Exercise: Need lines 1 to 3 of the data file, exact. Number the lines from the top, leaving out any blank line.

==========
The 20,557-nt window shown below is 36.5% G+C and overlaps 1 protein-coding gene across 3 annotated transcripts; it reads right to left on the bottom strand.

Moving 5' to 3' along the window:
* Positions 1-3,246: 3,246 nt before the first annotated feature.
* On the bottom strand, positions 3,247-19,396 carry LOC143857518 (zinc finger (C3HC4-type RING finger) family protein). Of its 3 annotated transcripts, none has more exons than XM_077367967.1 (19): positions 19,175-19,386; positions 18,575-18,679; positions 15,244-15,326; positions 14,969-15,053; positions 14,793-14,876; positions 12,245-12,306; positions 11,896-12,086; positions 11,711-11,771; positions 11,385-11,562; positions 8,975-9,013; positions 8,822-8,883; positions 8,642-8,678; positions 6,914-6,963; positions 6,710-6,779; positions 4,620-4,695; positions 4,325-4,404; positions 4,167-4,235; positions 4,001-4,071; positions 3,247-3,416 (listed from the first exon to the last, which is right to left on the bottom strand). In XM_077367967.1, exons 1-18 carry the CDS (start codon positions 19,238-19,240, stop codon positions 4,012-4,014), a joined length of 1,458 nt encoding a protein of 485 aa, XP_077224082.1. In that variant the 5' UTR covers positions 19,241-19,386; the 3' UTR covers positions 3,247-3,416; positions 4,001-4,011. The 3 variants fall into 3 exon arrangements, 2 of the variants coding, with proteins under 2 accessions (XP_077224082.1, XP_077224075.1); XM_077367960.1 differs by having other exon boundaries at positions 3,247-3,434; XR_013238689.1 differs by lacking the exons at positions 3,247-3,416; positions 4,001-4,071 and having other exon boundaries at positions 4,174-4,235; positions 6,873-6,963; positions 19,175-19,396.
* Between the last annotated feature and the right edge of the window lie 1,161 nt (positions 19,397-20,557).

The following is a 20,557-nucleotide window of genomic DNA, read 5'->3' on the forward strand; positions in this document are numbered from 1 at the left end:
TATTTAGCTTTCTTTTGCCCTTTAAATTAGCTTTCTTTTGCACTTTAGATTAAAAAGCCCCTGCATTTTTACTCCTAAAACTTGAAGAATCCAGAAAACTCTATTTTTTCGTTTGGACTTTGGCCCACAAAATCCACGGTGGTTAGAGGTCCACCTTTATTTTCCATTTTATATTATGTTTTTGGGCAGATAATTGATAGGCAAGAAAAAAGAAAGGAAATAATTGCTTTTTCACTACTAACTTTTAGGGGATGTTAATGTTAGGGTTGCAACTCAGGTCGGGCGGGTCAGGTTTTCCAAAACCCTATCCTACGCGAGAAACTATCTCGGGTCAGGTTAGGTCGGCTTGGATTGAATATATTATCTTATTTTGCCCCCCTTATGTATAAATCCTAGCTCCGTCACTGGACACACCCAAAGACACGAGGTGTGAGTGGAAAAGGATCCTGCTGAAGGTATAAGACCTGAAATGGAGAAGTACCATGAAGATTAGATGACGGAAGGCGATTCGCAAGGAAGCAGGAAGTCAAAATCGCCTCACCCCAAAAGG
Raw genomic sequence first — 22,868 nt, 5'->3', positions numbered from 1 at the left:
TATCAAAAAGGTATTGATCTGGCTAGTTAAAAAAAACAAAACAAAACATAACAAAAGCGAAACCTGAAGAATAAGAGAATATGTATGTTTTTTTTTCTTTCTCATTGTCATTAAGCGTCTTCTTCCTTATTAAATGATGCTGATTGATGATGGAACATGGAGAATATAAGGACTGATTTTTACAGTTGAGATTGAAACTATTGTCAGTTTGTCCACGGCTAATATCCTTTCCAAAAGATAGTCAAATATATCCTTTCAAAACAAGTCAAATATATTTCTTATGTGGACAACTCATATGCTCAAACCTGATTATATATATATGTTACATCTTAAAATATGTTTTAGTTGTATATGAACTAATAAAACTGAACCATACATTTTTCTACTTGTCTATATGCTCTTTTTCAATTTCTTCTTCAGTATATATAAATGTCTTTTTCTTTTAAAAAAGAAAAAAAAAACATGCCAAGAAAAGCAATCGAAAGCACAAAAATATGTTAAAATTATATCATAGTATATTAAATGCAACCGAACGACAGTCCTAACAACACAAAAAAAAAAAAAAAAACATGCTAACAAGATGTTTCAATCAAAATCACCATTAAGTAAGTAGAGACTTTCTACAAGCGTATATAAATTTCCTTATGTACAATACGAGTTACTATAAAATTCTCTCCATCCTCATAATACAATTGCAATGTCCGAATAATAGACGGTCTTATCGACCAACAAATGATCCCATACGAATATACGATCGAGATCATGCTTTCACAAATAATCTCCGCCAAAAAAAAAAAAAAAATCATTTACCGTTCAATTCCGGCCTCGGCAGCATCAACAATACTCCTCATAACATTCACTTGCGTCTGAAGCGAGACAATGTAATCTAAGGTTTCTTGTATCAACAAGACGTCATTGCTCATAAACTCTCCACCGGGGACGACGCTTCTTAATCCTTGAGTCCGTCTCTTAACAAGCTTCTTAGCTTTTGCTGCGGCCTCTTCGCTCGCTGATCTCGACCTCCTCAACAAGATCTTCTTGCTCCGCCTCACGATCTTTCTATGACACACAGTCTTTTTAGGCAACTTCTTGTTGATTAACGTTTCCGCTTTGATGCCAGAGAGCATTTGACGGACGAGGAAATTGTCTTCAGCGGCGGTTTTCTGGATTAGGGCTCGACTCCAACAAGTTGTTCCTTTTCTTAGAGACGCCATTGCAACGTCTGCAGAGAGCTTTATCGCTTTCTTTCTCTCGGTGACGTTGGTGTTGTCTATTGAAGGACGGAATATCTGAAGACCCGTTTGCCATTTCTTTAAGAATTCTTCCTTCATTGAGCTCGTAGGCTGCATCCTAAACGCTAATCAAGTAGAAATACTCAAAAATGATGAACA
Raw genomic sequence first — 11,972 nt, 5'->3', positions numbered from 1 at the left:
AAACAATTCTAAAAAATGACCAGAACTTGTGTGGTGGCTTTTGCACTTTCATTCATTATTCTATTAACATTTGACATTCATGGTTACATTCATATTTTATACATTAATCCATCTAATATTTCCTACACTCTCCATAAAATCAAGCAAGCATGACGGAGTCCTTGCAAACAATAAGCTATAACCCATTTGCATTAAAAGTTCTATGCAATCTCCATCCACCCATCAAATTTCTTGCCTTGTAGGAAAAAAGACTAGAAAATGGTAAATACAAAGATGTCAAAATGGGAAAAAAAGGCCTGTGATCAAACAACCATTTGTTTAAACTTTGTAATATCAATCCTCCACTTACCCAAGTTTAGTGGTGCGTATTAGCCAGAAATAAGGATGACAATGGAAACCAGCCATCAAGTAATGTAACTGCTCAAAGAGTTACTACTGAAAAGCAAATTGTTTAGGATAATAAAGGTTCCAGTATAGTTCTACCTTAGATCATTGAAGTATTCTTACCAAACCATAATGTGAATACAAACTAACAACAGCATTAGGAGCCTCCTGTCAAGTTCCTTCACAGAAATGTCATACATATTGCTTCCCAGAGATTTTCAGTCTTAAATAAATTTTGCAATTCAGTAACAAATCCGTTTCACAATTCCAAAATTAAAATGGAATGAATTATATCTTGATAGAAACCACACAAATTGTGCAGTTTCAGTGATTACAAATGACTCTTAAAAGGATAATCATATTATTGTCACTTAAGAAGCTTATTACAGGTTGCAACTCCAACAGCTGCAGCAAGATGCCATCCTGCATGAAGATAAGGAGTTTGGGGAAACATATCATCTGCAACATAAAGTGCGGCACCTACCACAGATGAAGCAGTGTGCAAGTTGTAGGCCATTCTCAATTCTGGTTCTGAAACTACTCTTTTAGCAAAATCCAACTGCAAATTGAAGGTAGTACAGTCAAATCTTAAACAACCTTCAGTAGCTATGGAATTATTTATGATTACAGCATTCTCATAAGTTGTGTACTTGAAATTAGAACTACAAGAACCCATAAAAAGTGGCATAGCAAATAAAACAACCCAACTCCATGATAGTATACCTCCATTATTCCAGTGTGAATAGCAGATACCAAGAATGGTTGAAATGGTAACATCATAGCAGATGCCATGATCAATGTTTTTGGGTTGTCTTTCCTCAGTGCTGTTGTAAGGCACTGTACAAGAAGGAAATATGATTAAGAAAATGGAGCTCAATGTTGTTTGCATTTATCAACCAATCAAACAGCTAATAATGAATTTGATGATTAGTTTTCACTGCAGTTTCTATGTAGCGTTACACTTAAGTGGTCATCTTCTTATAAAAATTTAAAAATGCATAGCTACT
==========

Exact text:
The 20,557-nt window shown below is 36.5% G+C and overlaps 1 protein-coding gene across 3 annotated transcripts; it reads right to left on the bottom strand.

Moving 5' to 3' along the window:
* Positions 1-3,246: 3,246 nt before the first annotated feature.